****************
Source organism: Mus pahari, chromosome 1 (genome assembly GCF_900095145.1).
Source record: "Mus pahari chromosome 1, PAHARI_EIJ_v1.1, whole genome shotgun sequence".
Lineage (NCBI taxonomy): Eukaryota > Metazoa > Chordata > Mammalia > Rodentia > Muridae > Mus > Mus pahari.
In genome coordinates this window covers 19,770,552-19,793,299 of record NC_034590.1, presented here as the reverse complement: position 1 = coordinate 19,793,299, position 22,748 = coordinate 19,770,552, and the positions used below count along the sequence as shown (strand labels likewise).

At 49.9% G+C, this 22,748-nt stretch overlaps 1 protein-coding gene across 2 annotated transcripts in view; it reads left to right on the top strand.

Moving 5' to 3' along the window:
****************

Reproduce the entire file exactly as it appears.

Source organism: Mus pahari, chromosome 1 (genome assembly GCF_900095145.1).
Source record: "Mus pahari chromosome 1, PAHARI_EIJ_v1.1, whole genome shotgun sequence".
Lineage (NCBI taxonomy): Eukaryota > Metazoa > Chordata > Mammalia > Rodentia > Muridae > Mus > Mus pahari.
In genome coordinates this window covers 19,770,552-19,793,299 of record NC_034590.1, presented here as the reverse complement: position 1 = coordinate 19,793,299, position 22,748 = coordinate 19,770,552, and the positions used below count along the sequence as shown (strand labels likewise).

At 49.9% G+C, this 22,748-nt stretch overlaps 1 protein-coding gene across 2 annotated transcripts in view; it reads left to right on the top strand.

Moving 5' to 3' along the window: